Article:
Scientists at The University of Manchester have generated a new […]
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2:41 PM | Brief intervention may prevent increased risk of depression in teens  
A low-cost, one-time intervention that educates teens about the changeable […]
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2:40 PM | Finding hints of gravitational waves in the stars
New model describes overlooked prediction of Einstein’s theory of relativity, […]
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2:39 PM | From light into matter, nothing seems to stop quantum teleportation
Physicists at the University of Geneva (UNIGE) have succeeded in […]
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2:39 PM | Scientists discover an on/off switch for aging cells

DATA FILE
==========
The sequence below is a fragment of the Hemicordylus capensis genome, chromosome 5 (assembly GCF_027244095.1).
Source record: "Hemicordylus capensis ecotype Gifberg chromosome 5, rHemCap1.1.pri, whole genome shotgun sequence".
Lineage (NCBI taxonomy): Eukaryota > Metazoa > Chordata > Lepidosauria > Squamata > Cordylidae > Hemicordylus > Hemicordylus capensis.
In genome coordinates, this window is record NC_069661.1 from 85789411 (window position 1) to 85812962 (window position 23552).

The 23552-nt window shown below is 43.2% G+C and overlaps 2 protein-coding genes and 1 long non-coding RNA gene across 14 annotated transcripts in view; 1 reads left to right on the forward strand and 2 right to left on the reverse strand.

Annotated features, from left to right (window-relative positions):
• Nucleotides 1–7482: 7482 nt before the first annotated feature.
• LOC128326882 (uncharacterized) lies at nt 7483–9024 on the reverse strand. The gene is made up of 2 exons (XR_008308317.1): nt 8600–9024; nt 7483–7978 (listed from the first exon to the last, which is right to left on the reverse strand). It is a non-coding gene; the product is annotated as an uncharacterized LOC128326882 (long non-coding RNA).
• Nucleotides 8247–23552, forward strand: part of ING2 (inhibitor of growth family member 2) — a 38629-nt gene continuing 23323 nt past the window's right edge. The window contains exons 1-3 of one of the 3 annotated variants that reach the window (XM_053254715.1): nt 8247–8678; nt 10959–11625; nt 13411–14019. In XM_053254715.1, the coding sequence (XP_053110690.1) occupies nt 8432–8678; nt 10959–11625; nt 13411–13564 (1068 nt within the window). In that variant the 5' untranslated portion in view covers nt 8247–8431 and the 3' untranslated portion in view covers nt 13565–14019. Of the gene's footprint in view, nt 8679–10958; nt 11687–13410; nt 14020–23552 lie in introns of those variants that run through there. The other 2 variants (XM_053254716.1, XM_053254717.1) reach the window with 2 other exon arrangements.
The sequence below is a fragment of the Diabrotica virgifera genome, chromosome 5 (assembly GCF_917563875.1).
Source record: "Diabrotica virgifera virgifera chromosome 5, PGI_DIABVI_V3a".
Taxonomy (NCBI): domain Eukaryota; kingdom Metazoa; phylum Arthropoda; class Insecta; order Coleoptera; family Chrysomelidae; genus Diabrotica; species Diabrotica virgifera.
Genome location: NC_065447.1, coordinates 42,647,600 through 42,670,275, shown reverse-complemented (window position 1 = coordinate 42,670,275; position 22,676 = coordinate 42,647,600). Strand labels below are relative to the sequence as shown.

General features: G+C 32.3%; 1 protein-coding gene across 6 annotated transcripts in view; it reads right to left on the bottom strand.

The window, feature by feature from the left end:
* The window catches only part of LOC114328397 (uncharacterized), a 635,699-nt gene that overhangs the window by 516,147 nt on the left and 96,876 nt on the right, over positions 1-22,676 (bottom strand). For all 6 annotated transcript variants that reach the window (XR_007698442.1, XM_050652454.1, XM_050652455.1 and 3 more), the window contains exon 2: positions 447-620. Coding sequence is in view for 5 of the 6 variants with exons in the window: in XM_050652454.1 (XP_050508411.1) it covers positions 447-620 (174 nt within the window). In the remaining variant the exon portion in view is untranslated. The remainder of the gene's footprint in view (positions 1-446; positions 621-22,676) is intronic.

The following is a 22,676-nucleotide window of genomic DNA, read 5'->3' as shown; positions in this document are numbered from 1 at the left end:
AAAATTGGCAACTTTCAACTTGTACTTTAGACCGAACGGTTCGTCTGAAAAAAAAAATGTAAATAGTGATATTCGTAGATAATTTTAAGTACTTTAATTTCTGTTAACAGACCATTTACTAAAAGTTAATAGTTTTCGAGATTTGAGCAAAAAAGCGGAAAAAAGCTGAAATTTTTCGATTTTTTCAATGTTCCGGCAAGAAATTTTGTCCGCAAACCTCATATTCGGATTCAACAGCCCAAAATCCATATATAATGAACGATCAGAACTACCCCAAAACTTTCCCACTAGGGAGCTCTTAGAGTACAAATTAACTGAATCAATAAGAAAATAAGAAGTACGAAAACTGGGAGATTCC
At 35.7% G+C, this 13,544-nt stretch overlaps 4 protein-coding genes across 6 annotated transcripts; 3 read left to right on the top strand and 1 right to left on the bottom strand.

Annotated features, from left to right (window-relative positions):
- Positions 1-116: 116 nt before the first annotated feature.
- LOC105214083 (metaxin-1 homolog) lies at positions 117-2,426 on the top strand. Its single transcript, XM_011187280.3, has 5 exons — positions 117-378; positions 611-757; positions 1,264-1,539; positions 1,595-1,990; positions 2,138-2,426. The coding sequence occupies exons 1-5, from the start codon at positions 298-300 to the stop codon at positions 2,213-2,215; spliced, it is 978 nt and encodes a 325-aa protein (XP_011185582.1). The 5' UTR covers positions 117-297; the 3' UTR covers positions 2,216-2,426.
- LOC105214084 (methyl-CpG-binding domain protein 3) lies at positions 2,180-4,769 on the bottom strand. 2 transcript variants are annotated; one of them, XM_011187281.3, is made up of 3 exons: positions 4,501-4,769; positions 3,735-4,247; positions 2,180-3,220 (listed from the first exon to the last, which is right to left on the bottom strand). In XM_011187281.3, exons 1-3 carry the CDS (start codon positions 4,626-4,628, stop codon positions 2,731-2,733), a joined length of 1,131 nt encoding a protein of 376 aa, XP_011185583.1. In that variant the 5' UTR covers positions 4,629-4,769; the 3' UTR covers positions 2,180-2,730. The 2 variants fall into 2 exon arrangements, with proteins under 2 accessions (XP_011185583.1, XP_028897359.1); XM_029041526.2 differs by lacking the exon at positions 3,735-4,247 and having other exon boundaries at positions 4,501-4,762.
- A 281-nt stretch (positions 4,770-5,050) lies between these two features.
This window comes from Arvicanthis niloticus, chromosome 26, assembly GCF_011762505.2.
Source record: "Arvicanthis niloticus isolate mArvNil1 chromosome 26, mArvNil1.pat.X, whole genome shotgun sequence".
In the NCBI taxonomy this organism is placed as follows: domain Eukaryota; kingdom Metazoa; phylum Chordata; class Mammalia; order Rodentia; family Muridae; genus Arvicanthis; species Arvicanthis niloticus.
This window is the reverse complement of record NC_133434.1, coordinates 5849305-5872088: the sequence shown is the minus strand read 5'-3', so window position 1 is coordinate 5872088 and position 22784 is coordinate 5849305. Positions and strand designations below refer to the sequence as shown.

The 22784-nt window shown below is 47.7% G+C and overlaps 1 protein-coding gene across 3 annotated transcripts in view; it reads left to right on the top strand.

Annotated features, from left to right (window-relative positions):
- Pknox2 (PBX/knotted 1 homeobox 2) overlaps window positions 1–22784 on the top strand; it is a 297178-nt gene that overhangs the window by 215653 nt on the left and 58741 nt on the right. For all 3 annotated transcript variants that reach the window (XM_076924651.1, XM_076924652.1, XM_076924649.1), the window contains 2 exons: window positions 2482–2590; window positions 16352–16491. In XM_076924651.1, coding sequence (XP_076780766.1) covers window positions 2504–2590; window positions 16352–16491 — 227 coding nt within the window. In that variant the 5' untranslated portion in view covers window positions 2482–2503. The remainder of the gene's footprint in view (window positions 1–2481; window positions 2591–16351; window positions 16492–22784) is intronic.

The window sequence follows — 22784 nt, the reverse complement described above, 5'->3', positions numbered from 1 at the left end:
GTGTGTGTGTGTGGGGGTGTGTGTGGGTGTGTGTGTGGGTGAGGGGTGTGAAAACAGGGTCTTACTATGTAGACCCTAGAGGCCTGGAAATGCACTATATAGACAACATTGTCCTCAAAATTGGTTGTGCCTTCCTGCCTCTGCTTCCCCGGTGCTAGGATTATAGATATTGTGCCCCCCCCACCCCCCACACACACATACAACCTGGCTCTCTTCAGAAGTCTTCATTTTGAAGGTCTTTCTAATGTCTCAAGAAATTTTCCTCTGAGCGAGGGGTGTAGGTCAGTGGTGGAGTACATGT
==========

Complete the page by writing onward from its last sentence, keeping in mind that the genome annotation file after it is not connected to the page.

The switch controls the growth of telomeres, the timekeepers of […]
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2:36 PM | Arctic sea ice helps remove CO2 from the atmosphere
Climate change is a fact, and most of the warming […]
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2:35 PM | Evidence supports deep brain stimulation for obsessive-compulsive disorder
Bilateral stimulation is effective for OCD that doesn’t respond to […]
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2:34 PM | Involving female offenders in release planning can increase reintegration success
Women who are about to be released from prison need […]
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2:32 PM | Fungi Eyed to Tackle Weedy Menace of American West
Beneficial fungi could become microbial marshals tasked with wrangling a […]